My business meeting went OK. This is a tricky thing to figure out, it’s really a two-pronged business: one setup for private companies and another for public companies (I work with stock options and other related financial stuff). We have the private side pretty much covered as they are all small and manageable, but the public companies have much different needs, requiring someone with a lot of expertise. If I could clone myself my problem would be solved. The real issue is, I have no idea how much work we will get or when. I guess the best I can hope for is to find several people who are willing to be on call and hope that one of them will be available when we need them. If we don’t have anyone to do the work, we will have to turn it down, which happens more often than we’d like. It’s also become clear that if we want qualified people we are going to have to increase the rate we charge the clients, so we can increase the hourly rate for the consultants. They are billing me out at least $20/hr too low to match what the independent consultants are charging their clients, so why would they want to come and work with us? I've never been in charge like this before, it's a whole other level of stress.
Next week’s TV Guide horoscope (the trusted source for all things concerning my future) says that I’ve probably taken on too much at work and now I’m worried about my health. Also that I should cut back on my responsibilities or hire someone to help me. I’m trying, really I am!
I am probably boring the hell out of all three of you out there reading this, with all this professional crap. It’s good for me to write it out, sorry.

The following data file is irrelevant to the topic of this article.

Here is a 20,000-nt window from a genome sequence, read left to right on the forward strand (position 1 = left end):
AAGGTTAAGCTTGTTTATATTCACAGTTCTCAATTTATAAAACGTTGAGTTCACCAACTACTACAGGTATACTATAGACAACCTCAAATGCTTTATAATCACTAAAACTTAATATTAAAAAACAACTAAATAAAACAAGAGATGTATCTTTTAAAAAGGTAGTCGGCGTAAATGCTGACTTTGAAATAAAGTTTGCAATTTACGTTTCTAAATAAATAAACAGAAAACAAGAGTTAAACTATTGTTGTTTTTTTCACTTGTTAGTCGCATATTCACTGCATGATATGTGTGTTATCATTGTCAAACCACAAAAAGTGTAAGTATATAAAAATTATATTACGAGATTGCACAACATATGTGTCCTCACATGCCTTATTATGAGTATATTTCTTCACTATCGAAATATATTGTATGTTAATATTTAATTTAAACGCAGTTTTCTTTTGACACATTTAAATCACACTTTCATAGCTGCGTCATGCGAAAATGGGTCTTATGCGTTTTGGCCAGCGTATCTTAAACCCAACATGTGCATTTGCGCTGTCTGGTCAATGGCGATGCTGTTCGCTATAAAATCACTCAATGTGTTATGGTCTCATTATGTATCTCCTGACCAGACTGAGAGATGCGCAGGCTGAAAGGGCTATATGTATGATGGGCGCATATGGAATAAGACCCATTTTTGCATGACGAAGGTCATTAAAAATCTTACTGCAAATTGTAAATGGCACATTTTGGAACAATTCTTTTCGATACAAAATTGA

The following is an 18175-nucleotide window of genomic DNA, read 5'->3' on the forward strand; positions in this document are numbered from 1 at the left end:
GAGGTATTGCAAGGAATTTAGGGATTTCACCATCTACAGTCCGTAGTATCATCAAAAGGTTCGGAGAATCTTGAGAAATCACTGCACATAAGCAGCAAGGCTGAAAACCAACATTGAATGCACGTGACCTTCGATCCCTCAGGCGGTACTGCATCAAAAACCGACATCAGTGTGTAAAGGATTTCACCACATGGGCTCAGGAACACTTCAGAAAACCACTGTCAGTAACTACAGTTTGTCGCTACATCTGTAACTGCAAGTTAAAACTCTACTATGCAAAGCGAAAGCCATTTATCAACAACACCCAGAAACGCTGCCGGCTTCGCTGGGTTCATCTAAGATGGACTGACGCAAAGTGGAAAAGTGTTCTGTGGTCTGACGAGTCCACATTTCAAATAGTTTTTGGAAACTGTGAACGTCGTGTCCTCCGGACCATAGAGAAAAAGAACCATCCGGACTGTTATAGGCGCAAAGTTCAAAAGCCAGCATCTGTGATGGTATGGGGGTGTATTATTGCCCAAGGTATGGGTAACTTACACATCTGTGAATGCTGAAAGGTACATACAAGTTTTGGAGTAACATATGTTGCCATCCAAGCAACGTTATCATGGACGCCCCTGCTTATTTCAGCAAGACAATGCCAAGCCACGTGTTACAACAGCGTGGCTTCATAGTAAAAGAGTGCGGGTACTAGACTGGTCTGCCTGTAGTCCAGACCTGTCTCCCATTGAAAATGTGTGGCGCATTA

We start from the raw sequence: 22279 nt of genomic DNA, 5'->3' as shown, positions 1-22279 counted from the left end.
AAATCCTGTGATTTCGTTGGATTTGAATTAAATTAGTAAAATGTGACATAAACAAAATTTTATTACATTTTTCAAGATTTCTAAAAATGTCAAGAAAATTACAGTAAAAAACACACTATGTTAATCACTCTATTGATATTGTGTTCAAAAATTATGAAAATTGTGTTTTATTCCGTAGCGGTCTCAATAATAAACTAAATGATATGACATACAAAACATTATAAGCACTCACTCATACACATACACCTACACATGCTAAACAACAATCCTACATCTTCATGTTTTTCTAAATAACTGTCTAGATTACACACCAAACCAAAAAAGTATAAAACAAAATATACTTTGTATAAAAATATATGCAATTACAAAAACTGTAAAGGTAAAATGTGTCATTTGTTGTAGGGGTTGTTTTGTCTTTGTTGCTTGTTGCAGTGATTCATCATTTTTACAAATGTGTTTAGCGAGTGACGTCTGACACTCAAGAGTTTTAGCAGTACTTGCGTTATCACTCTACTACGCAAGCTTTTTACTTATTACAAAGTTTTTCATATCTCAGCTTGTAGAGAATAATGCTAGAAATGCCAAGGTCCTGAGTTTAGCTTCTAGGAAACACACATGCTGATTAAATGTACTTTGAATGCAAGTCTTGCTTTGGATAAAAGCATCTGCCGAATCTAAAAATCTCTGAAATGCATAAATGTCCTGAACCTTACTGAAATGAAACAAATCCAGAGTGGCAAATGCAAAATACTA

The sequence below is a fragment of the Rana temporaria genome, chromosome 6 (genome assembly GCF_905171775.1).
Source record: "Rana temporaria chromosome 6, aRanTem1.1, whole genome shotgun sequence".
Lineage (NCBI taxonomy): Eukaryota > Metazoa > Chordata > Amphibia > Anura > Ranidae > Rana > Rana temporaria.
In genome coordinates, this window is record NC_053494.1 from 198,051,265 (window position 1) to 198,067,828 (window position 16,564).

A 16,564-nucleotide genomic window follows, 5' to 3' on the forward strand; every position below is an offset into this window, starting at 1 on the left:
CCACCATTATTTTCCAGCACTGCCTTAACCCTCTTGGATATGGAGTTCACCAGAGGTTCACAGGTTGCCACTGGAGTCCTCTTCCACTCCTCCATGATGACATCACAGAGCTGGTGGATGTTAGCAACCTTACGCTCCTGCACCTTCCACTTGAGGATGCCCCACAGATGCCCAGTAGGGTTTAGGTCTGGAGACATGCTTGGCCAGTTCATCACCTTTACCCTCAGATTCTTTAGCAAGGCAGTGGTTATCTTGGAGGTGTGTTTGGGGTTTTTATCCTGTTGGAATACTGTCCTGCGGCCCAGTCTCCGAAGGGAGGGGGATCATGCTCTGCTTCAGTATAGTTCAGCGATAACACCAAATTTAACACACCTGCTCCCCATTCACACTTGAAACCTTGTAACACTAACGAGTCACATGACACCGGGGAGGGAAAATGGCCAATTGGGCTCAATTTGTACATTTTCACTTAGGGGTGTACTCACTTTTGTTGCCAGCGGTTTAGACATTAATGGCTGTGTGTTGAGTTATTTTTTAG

Oh, and I've been nominated by a colleague to run for a seat on the board of the local chapter of the national organization for people who do what I do. I am running against three lawyers -- I'm not sure if that increases my chances of winning or not. Does this make me a grown-up?
Going back to my last post about feeling like a fraud...this is something I’ve been battling my entire life. Once I get into a professional situation I do a good job, I even do things I didn’t think I could do, but the voices are not something I can just turn off. I’ve been giving a presentation, speaking intelligently and even being a little witty with my audience, and I can literally hear another voice in my head telling me I should sit down, I don’t know what I’m talking about, why did I think anyone would want to listen to me, etc. Like I am watching myself in a movie giving the presentation, heckling myself. This has happened at every interview I’ve ever had as well. This is called disassociation. My friend Helen over at Everyday Stranger was talking about this in a recent post. I don’t think I have a full-blown disorder, but I do think it’s something beyond what the normal person would encounter.
Many, many times in my life the voices have scared me out of trying something new. I’ve turned down chances to water ski, drive a fancy car and ride any amusement park ride that goes faster than Its A Small World. I was even too scared to follow the first love of my life back to England when I was 18. It's an inside joke between me and my husband that he will know that I am having a good time if I throw up.
For some odd reason, I was not afraid to start riding horses, an activity where this is actually some danger involved. My psyche is a strange place.
Speaking of horses, after my lesson this week I was leading Smoke back to his stall. We passed a gorgeous bay stallion named Oxbow and his owner at his stall. She was smiling at me in a way that called out for conversation, so I started rambling on about how I was letting Smoke eat grass in the sun so his coat would dry a little before I put him away but his coat was so thick now it wasn’t really working, blah blah. When I stopped talking she said quietly, “You should have your husband buy you a horse.” I instantly forgave her for insinuating that I couldn’t buy my own horse and said, “Oh, why is that?” “Because I can see that you love it,” she replied. I laughed and said, “Is it that obvious?” She smiled gently again and said that yes, it was pretty obvious. I told her I’d just started riding in the summer and felt like I was way behind the curve, starting at 42. She nodded and told me she was 49, had been riding for about a year and that Oxbow was her first horse. I’ve found a kindred spirit for sure.
This is Angel, one of my favorite horses at the farm.